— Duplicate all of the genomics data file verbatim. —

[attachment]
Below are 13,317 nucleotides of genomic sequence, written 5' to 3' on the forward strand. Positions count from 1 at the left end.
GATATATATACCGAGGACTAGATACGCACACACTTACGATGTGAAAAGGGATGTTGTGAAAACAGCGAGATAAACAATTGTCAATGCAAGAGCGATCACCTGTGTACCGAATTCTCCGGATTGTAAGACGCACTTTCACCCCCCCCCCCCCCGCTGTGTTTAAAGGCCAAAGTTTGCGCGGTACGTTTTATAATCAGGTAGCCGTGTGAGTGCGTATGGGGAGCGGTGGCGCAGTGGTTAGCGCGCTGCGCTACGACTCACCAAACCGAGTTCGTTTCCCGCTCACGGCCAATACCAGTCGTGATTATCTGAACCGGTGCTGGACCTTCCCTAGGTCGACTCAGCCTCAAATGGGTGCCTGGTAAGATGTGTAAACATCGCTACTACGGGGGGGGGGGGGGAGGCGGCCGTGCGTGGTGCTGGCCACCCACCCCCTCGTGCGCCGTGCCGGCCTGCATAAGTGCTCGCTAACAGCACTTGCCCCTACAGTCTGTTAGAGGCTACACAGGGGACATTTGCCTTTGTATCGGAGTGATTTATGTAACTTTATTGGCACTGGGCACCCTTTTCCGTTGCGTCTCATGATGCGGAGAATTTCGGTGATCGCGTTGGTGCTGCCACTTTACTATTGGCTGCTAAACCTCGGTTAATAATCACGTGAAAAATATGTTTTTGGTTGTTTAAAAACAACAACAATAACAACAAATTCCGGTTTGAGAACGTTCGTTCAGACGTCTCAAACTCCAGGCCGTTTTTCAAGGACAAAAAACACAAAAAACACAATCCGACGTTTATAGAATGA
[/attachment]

Below are 13,317 nucleotides of genomic sequence, written 5' to 3' on the forward strand. Positions count from 1 at the left end.
GATATATATACCGAGGACTAGATACGCACACACTTACGATGTGAAAAGGGATGTTGTGAAAACAGCGAGATAAACAATTGTCAATGCAAGAGCGATCACCTGTGTACCGAATTCTCCGGATTGTAAGACGCACTTTCACCCCCCCCCCCCCCGCTGTGTTTAAAGGCCAAAGTTTGCGCGGTACGTTTTATAATCAGGTAGCCGTGTGAGTGCGTATGGGGAGCGGTGGCGCAGTGGTTAGCGCGCTGCGCTACGACTCACCAAACCGAGTTCGTTTCCCGCTCACGGCCAATACCAGTCGTGATTATCTGAACCGGTGCTGGACCTTCCCTAGGTCGACTCAGCCTCAAATGGGTGCCTGGTAAGATGTGTAAACATCGCTACTACGGGGGGGGGGGGGGAGGCGGCCGTGCGTGGTGCTGGCCACCCACCCCCTCGTGCGCCGTGCCGGCCTGCATAAGTGCTCGCTAACAGCACTTGCCCCTACAGTCTGTTAGAGGCTACACAGGGGACATTTGCCTTTGTATCGGAGTGATTTATGTAACTTTATTGGCACTGGGCACCCTTTTCCGTTGCGTCTCATGATGCGGAGAATTTCGGTGATCGCGTTGGTGCTGCCACTTTACTATTGGCTGCTAAACCTCGGTTAATAATCACGTGAAAAATATGTTTTTGGTTGTTTAAAAACAACAACAATAACAACAAATTCCGGTTTGAGAACGTTCGTTCAGACGTCTCAAACTCCAGGCCGTTTTTCAAGGACAAAAAACACAAAAAACACAATCCGACGTTTATAGAATGA